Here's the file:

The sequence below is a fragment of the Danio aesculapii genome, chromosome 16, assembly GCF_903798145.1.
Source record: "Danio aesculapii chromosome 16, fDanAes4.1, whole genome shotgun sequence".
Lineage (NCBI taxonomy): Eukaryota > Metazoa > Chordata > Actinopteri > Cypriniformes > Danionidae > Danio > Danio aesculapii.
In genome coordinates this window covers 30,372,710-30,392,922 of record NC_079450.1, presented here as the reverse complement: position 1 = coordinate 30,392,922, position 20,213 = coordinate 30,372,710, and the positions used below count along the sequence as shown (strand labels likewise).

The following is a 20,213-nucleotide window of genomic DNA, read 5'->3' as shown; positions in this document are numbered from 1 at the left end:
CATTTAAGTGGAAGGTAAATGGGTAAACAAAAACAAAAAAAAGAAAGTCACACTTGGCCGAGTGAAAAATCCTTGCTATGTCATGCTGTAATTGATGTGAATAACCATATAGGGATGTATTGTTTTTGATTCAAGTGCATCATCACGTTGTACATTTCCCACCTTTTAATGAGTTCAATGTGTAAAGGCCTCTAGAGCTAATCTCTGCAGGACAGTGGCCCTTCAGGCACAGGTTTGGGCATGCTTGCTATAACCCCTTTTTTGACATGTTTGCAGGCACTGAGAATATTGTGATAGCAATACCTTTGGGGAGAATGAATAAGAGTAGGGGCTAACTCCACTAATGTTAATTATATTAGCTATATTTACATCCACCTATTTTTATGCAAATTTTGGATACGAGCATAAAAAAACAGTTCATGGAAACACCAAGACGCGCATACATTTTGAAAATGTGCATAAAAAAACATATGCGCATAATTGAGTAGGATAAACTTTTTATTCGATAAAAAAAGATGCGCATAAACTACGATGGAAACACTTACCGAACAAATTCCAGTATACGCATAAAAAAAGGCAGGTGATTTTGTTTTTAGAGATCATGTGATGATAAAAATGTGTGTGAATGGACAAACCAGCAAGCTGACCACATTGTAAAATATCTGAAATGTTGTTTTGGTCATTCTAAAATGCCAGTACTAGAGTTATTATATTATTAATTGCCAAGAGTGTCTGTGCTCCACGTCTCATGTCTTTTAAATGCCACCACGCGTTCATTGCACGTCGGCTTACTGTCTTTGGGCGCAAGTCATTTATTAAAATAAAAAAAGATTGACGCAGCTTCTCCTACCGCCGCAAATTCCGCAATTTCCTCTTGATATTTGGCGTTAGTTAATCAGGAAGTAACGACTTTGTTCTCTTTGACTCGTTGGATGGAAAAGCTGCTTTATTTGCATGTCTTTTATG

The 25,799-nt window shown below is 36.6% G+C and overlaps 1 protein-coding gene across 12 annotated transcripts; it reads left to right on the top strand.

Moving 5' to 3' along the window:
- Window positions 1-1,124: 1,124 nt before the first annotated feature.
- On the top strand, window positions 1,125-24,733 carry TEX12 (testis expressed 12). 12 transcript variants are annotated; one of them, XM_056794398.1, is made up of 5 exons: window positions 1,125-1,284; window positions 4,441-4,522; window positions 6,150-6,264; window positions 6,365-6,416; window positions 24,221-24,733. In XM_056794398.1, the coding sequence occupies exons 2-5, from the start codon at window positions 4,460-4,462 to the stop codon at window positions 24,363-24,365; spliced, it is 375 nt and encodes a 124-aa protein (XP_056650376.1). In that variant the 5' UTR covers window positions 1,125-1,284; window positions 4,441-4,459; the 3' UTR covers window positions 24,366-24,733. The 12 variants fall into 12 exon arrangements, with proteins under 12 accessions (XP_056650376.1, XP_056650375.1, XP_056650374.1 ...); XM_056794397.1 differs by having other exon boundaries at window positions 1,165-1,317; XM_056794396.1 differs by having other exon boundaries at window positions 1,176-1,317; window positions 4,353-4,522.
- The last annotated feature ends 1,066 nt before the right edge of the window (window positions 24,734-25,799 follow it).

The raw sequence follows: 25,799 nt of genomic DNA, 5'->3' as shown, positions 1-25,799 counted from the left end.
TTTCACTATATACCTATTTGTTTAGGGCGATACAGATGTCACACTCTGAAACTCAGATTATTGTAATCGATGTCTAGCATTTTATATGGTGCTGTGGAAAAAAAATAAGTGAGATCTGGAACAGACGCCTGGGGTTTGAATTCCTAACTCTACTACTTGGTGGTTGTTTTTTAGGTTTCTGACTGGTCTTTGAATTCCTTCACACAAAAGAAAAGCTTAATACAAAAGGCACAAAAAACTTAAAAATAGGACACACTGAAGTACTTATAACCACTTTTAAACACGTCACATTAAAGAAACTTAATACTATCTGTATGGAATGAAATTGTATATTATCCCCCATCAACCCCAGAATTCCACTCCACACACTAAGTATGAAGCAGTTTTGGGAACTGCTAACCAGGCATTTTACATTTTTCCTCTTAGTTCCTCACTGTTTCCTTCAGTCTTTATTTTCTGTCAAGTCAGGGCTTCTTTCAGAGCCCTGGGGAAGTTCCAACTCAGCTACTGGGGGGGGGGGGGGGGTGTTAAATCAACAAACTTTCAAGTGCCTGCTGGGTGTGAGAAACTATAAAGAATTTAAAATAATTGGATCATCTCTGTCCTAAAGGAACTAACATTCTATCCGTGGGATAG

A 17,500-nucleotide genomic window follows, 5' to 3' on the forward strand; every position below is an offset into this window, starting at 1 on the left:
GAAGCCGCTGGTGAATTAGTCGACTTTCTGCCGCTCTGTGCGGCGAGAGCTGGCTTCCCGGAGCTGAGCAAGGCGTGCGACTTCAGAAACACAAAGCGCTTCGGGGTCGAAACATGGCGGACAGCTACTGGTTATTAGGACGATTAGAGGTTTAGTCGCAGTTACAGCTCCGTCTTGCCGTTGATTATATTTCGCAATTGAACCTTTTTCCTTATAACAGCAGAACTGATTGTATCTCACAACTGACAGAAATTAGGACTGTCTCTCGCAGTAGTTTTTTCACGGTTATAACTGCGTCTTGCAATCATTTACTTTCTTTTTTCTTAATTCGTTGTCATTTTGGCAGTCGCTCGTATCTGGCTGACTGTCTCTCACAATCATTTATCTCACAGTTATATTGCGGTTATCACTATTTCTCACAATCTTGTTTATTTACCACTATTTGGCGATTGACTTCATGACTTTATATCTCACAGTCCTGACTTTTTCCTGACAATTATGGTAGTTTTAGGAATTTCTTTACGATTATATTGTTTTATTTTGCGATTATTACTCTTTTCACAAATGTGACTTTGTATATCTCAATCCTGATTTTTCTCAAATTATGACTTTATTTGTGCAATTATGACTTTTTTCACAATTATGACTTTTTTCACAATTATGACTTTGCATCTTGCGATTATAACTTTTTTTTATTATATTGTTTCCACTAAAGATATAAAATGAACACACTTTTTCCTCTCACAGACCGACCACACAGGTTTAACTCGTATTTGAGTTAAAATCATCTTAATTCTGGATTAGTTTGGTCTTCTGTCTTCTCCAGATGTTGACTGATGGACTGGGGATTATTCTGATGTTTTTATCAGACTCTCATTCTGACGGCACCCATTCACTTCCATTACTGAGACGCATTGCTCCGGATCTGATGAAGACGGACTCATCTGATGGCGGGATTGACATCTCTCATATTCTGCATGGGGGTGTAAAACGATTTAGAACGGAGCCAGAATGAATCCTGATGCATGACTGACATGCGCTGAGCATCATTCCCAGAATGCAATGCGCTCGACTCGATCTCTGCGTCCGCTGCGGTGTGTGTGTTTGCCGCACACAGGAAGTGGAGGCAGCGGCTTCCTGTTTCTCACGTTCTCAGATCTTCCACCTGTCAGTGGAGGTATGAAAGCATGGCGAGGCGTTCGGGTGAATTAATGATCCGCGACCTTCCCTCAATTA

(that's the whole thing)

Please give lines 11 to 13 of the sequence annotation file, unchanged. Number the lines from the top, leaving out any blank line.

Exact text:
- The last annotated feature ends 1,066 nt before the right edge of the window (window positions 24,734-25,799 follow it).

The raw sequence follows: 25,799 nt of genomic DNA, 5'->3' as shown, positions 1-25,799 counted from the left end.
TTTCACTATATACCTATTTGTTTAGGGCGATACAGATGTCACACTCTGAAACTCAGATTATTGTAATCGATGTCTAGCATTTTATATGGTGCTGTGGAAAAAAAATAAGTGAGATCTGGAACAGACGCCTGGGGTTTGAATTCCTAACTCTACTACTTGGTGGTTGTTTTTTAGGTTTCTGACTGGTCTTTGAATTCCTTCACACAAAAGAAAAGCTTAATACAAAAGGCACAAAAAACTTAAAAATAGGACACACTGAAGTACTTATAACCACTTTTAAACACGTCACATTAAAGAAACTTAATACTATCTGTATGGAATGAAATTGTATATTATCCCCCATCAACCCCAGAATTCCACTCCACACACTAAGTATGAAGCAGTTTTGGGAACTGCTAACCAGGCATTTTACATTTTTCCTCTTAGTTCCTCACTGTTTCCTTCAGTCTTTATTTTCTGTCAAGTCAGGGCTTCTTTCAGAGCCCTGGGGAAGTTCCAACTCAGCTACTGGGGGGGGGGGGGGGGTGTTAAATCAACAAACTTTCAAGTGCCTGCTGGGTGTGAGAAACTATAAAGAATTTAAAATAATTGGATCATCTCTGTCCTAAAGGAACTAACATTCTATCCGTGGGATAG